Genetic engineering has also been important in the production of other therapeutic proteins, such as insulin, interferons, and human growth hormone, to treat a variety of human medical conditions. For example, at one time, it was possible to treat diabetes only by giving patients pig insulin, which caused allergic reactions due to small differences between the proteins expressed in human and pig insulin. However, since 1978, recombinant DNA technology has been used to produce large-scale quantities of human insulin using E. coli in a relatively inexpensive process that yields a more consistently effective pharmaceutical product. Scientists have also genetically engineered

E. coli capable of producing human growth hormone (HGH), which is used to treat growth disorders in children and certain other disorders in adults. The HGH gene was cloned from a cDNA library and inserted into E. coli cells by cloning it into a bacterial vector. Eventually, genetic engineering will be used to produce DNA vaccines and various gene therapies, as well as customized medicines for fighting cancer and other diseases.

Table 12.1 Some Genetically Engineered Pharmaceutical Products and Applications

Recombinant DNA Product


Atrial natriuretic peptide

Treatment of heart disease (e.g., congestive heart failure), kidney disease, high blood pressure


Treatment of viscous lung secretions in cystic fibrosis


Treatment of severe anemia with kidney damage

Factor VIII

Treatment of hemophilia

Hepatitis B vaccine

Prevention of hepatitis B infection

Human growth hormone

Treatment of growth hormone deficiency, Turner’s syndrome, burns

Human insulin

Treatment of diabetes


Treatment of multiple sclerosis, various cancers (e.g., melanoma), viral infections (e.g., Hepatitis B and C)


Used as antibiotics

Tissue plasminogen activator

Treatment of pulmonary embolism in ischemic stroke, myocardial infarction


  • What bacterium has been genetically engineered to produce human insulin for the treatment of diabetes?
  • Explain how microorganisms can be engineered to produce vaccines.

RNA Interference Technology

In Structure and Function of RNA, we described the function of mRNA, rRNA, and tRNA. In addition to these types of RNA, cells also produce several types of small noncoding RNA molecules that are involved in the regulation of gene expression. These include antisense RNA molecules, which are complementary to regions of specific mRNA molecules found in both prokaryotes and eukaryotic cells. Non-coding RNA molecules play a major role in RNA interference (RNAi), a natural regulatory mechanism by which mRNA molecules are prevented from guiding the synthesis of proteins. RNA interference of specific genes results from the base pairing of short, single-stranded antisense RNA molecules to regions within complementary mRNA molecules, preventing protein synthesis. Cells use RNA interference to protect themselves from viral invasion, which may introduce double-stranded RNA molecules as part of the viral replication process (Figure 12.27).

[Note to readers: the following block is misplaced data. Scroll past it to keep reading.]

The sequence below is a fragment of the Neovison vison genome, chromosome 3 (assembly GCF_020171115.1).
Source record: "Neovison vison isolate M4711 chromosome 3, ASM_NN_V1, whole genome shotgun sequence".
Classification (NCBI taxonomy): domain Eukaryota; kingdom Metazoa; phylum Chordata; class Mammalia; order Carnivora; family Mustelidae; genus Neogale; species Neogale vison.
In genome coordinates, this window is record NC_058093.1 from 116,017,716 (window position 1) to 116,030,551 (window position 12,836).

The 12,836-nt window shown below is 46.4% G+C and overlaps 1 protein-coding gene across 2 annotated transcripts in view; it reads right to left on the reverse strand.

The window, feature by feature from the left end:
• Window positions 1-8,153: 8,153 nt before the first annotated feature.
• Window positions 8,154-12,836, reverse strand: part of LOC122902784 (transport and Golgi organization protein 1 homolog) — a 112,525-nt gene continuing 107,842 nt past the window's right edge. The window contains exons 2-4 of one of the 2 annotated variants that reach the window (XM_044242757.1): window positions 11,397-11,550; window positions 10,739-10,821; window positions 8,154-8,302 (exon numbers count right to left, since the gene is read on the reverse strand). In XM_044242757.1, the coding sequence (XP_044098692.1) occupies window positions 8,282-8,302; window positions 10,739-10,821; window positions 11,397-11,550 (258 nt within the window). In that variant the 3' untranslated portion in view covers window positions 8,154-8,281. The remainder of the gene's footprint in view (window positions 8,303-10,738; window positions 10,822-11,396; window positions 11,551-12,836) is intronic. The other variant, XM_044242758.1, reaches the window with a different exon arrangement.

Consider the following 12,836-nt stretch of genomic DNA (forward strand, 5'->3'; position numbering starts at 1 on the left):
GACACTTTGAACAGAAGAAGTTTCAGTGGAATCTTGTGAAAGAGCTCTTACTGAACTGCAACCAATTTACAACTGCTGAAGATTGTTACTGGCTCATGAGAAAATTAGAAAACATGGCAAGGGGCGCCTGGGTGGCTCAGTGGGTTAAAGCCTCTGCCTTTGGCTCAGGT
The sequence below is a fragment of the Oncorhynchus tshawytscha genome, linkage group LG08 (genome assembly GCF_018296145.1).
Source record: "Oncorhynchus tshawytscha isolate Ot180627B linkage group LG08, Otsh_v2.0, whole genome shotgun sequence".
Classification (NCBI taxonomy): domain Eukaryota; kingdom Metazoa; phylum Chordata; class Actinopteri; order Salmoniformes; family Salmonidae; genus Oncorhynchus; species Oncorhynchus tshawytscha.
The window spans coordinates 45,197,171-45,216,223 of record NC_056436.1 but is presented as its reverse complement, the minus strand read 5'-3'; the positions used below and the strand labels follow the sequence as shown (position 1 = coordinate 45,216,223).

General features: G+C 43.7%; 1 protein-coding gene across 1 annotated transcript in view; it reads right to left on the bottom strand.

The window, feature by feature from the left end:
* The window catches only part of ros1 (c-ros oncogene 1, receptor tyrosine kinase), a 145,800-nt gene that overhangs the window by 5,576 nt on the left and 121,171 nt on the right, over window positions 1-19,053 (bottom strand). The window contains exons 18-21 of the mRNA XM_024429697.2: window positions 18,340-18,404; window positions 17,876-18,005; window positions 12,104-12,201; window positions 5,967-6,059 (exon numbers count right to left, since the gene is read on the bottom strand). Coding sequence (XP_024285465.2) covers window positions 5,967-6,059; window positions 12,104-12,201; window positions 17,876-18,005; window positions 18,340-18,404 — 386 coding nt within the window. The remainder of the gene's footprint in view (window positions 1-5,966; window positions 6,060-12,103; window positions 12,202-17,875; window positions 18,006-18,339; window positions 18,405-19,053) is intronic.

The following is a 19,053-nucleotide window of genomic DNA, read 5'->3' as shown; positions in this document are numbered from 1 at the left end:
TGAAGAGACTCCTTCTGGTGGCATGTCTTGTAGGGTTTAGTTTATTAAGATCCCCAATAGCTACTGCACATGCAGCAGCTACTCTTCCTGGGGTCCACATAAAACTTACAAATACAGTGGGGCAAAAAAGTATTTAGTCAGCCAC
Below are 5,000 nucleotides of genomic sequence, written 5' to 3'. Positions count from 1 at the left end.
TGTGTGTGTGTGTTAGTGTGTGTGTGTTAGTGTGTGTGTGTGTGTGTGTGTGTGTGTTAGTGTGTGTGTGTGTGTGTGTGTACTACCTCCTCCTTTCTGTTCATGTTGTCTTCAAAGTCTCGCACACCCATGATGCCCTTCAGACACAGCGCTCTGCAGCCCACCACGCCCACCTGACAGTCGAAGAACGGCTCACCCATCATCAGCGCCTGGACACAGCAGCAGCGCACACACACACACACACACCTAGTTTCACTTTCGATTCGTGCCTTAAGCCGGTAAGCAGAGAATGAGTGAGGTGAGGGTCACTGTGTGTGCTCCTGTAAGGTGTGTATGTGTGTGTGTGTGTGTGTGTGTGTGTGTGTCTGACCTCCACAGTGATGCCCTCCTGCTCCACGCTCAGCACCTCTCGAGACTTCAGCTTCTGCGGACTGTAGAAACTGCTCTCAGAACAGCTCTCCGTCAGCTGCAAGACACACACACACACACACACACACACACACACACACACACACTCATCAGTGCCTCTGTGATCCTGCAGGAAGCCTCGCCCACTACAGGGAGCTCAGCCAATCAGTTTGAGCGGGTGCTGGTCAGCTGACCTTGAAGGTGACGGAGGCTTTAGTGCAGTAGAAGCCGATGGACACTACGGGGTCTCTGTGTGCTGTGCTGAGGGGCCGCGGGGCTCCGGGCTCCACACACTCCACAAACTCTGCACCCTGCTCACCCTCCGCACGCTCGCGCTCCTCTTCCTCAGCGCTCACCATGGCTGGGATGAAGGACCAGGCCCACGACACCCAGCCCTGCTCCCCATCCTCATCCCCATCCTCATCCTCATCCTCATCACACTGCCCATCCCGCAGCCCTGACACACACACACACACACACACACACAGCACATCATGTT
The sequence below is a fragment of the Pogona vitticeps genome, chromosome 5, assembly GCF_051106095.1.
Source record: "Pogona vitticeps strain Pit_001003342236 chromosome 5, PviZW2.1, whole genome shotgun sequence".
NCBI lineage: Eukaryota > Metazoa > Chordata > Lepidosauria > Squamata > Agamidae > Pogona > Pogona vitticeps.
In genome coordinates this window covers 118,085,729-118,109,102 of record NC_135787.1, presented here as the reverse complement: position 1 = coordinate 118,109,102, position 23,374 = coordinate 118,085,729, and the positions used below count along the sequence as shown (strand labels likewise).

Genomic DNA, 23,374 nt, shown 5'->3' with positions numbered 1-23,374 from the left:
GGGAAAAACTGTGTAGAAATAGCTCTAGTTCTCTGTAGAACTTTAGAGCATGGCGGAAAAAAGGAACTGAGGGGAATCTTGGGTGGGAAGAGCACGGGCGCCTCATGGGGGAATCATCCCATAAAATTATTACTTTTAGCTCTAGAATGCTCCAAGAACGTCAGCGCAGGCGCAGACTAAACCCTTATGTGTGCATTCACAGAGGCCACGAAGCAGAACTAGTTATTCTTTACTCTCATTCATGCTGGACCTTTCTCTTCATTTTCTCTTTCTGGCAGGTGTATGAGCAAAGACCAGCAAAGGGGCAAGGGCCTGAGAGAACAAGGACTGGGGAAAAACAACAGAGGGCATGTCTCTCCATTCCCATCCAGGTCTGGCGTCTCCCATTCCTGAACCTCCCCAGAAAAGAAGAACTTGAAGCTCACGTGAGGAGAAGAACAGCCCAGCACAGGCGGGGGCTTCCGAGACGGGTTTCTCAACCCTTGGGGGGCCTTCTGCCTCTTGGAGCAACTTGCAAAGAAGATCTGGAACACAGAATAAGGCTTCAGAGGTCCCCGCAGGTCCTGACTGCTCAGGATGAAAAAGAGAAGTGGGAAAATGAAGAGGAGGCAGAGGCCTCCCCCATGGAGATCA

antisense RNA
Figure 12.27 Cells like the eukaryotic cell shown in this diagram commonly make small antisense RNA molecules with sequences complementary to specific mRNA molecules. When an antisense RNA molecule is bound to an mRNA molecule, the mRNA can no longer be used to direct protein synthesis. (credit: modification of work by Robinson R)

Researchers are currently developing techniques to mimic the natural process of RNA interference as a way to treat viral infections in eukaryotic cells. RNA interference technology involves using small interfering RNAs (siRNAs) or microRNAs (miRNAs) (Figure 12.28). siRNAs are completely complementary to the mRNA transcript of a specific gene of interest while miRNAs are mostly complementary. These double-stranded RNAs are bound to DICER, an endonuclease that cleaves the RNA into short molecules (approximately 20 nucleotides long). The RNAs are then bound to RNA-induced silencing complex (RISC), a ribonucleoprotein. The siRNA-RISC complex binds to mRNA and cleaves it. For miRNA, only one of the two strands binds to RISC. The miRNA-RISC complex then binds to mRNA, inhibiting translation. If the miRNA is completely complementary to the target gene, then the mRNA can be cleaved. Taken together, these mechanisms are known as gene silencing.

siRNA used to silence genes
Figure 12.28 This diagram illustrates the process of using siRNA or miRNA in a eukaryotic cell to silence genes involved in the pathogenesis of various diseases. (credit: modification of work by National Center for Biotechnology Information)


Icon for the Creative Commons Attribution 4.0 International License

Microbiology 201 Copyright © by OpenStax is licensed under a Creative Commons Attribution 4.0 International License, except where otherwise noted.

Share This Book